How is a financial organization shaped by cultural values, and can such an organization shape a culture in turn?
Sociocultural anthropologists such as Maya Cowan seek to answer such questions, using research methods that are different from those in the business fields. Cowan, a doctoral student in anthropology, centers her research on the Canada Pension Plan (CPP) Investment Board, using ethnography, which involves interviews, field notes and long-term immersion into a culture.
“The traditional object of study for anthropologists was ‘the other,’ meaning cultures foreign to people of European descent. These days we study just about everything, but with some of the same principles we had even 100 years ago: namely that everything should be studied on its own terms,” she explained. “We try not to go into situations with preconceived notions, and we are always in the process of checking our biases.”
Cowan is a native of Hope in British Columbia, an area popularly known as the setting of the 1982 action film Rambo: First Blood. Cowan earned both her bachelor’s and master’s in anthropology at the University of Victoria before heading to Binghamton. As luck would have it, the pandemic hit eight months into her doctoral program and she has been pursuing her degree from her Canadian home ever since.
CPP Investments, as the board is known, is worth more than half a trillion Canadian dollars and responsible for funding the country’s pension plan. However, it is also a major player in the world of environmental, social and governance (ESG) investing, and climate finance in general. Pension plans play a major role in spurring this new style of investing, explained Cowan, whose research is funded by a doctoral fellowship through the Canadian government’s Social Sciences and Humanities Research Council.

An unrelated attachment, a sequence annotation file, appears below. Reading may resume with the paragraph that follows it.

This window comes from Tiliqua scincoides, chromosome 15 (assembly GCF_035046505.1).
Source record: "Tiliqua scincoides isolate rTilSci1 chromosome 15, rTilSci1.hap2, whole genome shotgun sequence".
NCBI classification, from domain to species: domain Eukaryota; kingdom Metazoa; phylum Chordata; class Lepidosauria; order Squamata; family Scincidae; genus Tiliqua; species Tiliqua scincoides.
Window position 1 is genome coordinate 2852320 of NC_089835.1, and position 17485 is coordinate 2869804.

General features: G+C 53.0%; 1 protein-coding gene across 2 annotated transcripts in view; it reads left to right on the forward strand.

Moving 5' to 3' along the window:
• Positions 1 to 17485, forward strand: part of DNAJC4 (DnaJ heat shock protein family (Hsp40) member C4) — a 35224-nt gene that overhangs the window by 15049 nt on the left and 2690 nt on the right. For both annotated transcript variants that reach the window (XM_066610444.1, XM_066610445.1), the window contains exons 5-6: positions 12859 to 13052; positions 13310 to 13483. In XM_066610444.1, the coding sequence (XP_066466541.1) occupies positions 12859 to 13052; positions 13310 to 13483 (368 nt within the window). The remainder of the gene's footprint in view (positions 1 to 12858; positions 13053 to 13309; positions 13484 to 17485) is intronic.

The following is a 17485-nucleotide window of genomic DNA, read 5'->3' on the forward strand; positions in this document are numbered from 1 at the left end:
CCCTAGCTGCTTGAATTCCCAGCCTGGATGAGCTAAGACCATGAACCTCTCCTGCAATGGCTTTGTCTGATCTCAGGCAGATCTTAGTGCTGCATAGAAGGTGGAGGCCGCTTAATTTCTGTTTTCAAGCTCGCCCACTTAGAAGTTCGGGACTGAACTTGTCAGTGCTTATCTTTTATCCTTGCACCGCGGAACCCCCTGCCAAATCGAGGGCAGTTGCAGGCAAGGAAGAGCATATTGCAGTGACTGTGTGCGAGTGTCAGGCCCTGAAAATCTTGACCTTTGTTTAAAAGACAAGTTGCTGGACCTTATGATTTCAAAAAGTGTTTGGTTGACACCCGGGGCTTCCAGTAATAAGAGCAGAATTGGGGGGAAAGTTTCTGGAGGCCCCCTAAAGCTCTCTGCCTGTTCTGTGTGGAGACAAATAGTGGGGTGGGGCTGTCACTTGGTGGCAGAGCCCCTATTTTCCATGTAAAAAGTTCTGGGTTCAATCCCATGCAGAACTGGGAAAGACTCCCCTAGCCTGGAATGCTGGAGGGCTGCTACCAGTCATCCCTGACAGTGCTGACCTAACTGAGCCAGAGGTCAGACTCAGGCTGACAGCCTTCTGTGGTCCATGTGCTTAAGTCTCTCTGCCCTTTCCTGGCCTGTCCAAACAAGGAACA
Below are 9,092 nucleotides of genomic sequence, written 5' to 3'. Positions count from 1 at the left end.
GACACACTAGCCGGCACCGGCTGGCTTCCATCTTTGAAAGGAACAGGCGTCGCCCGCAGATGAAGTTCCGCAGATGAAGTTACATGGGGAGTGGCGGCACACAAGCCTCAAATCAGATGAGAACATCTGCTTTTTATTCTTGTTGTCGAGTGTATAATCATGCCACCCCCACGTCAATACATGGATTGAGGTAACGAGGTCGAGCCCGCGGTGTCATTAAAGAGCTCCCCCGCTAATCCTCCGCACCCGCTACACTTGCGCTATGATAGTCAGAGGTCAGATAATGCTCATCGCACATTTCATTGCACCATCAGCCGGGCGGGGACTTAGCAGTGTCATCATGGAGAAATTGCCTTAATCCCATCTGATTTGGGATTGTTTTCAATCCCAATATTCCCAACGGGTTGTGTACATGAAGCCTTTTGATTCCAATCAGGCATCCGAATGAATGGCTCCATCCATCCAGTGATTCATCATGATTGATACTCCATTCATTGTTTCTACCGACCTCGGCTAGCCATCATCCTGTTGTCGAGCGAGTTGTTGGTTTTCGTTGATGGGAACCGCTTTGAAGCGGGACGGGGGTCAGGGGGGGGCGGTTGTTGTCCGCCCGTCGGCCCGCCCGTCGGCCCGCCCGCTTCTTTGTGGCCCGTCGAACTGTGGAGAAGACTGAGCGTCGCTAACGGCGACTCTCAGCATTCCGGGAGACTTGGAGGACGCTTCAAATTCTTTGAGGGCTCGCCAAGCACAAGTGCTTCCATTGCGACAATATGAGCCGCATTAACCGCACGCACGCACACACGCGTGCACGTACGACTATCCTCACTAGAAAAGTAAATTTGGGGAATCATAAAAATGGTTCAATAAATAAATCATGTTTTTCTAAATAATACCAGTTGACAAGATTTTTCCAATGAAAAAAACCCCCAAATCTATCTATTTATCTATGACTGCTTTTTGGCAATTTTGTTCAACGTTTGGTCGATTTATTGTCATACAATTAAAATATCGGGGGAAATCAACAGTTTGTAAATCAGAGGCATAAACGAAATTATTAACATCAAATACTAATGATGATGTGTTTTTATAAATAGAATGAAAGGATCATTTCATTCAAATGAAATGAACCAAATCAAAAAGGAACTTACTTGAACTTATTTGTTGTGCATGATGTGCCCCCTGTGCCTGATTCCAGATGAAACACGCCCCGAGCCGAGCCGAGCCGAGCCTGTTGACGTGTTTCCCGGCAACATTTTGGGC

“This means the investments they make have to be on a long-term horizon. Risk vs. reward are definitely at play because of this,” Cowan explained. “However, ESG investing is also about an intangible moral benefit that comes with making choices less destructive to our planet, and to society.”
Investments through the board are chosen for their record of environmental and social impact, as well as board structure and compensation. The fund uses their controlling shares in companies to keep them in alignment with these principles, and recently appointed its first chief sustainability officer.
Thus far, Cowan has engaged with the fund through their literature and public meetings, and kept track of public comment about them, particularly from Canada’s New Democratic Party. Despite the fund’s commitment to sustainable investing, they still have large sums of money tied up in the oil and gas industry, she discovered.
As a native of Western Canada, she is well-versed in the controversies surrounding oil and gas, which are reflected heavily in the questions asked during the fund’s public meetings. While many people in British Columbia demanded that the fund divest from fossil fuels immediately, many Albertans pushed for more investment in this area.
“It’s a really raw, emotional argument, since oil and gas have traditionally been a source of jobs for many Western Canadians,” she said. “The government in Alberta has even threatened to have its pensions managed by AIMCo instead, a public corporation with a dubious track record.”
Since Cowan first began studying CPP Investments in 2019, the topic has gained increasing relevance. Lytton, a community very close to her hometown, was devastated by a forest fire several months ago, while the lower BC mainland was recently struck by devastating flooding and mudslides; such phenomena have been linked to larger patterns of climate change. Sustainable investing has come up repeatedly at the 2021 United Nations Climate Change Conference in Scotland, she noted.
“We cannot have large corporations, public or not, making investments that will contribute to the problems our world is facing,” she said.